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A summary of the literature evaluating adherence and persistence with oral anticoagulants in atrial fibrillation
journal contributionposted on 2023-05-18, 19:50 authored by Kehinde ObamiroKehinde Obamiro, Leanne ChalmersLeanne Chalmers, Luke BereznickiLuke Bereznicki
Atrial fibrillation (AF) is a growing public health concern and remains an independent risk factor for ischemic stroke. Warfarin, a commonly used oral anticoagulant, is associated with a 60–70 % relative reduction in stroke risk and a reduction in mortality of 26 %. However, warfarin has several limitations, including a narrow therapeutic window, variable dose response, multiple interactions with other drugs and concurrent illnesses, and the need for frequent laboratory monitoring. In recent years, the direct acting oral anticoagulants (DOACs), including dabigatran, rivaroxaban, apixaban and edoxaban, have been developed to overcome the limitations of warfarin therapy. These treatment strategies are either comparable or superior to warfarin in stroke prevention in AF. Despite the documented effectiveness of oral anticoagulants in AF, patients may not derive optimal benefit if they fail to adhere or fail to continue with their medication. This may lead to treatment failure, increased hospitalization and mortality. This review summarizes the literature regarding adherence and persistence (or discontinuation) rates with oral anticoagulants in the management of AF; the impact of non-adherence and non-persistence on treatment outcomes; and the effectiveness of strategies to improve adherence and persistence with oral anticoagulant therapy.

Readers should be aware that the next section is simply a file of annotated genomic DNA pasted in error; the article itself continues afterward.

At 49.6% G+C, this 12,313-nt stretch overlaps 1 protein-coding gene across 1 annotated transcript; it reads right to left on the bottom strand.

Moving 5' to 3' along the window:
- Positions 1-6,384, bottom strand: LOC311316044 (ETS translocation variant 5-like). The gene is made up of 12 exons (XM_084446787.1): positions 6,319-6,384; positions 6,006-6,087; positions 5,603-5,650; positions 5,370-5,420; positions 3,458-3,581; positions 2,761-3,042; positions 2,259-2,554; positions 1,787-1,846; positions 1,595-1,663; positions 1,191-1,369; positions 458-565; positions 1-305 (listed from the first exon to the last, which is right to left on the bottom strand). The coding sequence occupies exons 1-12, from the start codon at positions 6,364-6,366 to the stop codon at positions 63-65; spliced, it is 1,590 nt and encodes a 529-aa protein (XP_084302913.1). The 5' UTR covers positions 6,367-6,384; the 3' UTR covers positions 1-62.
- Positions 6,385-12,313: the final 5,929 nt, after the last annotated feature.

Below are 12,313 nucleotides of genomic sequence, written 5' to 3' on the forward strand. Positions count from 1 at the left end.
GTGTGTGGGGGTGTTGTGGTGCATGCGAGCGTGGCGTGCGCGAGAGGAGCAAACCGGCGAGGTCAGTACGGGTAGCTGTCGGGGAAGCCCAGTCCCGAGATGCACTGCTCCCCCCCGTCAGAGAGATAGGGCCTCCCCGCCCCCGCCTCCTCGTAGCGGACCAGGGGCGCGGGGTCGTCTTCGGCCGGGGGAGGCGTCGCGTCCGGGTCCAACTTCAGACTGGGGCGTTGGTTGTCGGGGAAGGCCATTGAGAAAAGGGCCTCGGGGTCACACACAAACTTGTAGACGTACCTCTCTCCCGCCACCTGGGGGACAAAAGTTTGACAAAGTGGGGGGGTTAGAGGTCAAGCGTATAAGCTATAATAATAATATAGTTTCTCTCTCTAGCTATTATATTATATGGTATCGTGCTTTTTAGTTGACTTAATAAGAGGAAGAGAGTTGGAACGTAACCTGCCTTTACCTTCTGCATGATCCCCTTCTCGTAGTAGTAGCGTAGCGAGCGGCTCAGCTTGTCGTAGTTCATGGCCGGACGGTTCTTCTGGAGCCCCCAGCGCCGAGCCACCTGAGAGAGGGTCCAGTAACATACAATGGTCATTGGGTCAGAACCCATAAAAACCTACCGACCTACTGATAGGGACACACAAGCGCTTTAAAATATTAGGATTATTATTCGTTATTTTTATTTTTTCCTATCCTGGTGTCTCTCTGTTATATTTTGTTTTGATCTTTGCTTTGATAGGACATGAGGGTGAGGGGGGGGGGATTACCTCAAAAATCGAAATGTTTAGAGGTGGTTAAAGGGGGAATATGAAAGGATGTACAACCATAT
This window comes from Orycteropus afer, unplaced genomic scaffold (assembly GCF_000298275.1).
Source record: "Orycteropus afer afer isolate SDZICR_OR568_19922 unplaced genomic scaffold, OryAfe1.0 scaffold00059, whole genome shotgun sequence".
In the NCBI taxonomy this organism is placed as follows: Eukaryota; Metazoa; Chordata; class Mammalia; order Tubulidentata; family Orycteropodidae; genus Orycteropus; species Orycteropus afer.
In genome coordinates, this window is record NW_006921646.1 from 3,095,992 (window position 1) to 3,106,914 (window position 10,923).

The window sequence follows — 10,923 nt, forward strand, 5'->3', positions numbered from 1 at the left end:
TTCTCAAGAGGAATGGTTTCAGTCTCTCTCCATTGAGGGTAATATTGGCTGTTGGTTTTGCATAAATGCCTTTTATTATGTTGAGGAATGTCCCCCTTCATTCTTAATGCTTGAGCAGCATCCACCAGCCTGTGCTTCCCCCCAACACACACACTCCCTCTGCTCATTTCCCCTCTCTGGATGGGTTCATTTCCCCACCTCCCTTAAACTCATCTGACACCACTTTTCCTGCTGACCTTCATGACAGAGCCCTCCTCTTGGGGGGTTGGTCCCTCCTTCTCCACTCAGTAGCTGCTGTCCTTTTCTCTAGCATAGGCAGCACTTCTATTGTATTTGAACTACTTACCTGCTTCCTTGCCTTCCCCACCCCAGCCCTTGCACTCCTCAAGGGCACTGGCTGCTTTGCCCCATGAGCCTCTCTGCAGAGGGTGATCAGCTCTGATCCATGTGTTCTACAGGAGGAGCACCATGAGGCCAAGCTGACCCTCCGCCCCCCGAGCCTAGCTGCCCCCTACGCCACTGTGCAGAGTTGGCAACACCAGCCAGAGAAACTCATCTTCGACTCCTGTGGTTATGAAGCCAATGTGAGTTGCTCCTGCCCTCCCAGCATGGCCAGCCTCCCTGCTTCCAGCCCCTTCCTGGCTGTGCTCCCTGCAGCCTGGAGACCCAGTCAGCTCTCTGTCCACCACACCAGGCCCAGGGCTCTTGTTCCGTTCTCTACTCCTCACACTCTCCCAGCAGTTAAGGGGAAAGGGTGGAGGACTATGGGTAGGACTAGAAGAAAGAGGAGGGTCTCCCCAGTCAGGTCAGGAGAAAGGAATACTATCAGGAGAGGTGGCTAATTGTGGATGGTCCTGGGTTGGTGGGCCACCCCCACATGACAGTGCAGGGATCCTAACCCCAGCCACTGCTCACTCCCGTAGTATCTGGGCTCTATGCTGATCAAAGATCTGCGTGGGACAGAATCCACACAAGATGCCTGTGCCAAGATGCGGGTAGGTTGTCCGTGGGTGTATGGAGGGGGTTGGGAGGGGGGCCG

Publication titleAmerican Journal of Cardiovascular Drugs
Department/SchoolTasmanian School of Medicine
PublisherAdis International Ltd.
Place of publicationNew Zealand
Rights statement?Copyright Springer International Publishing Switzerland 2016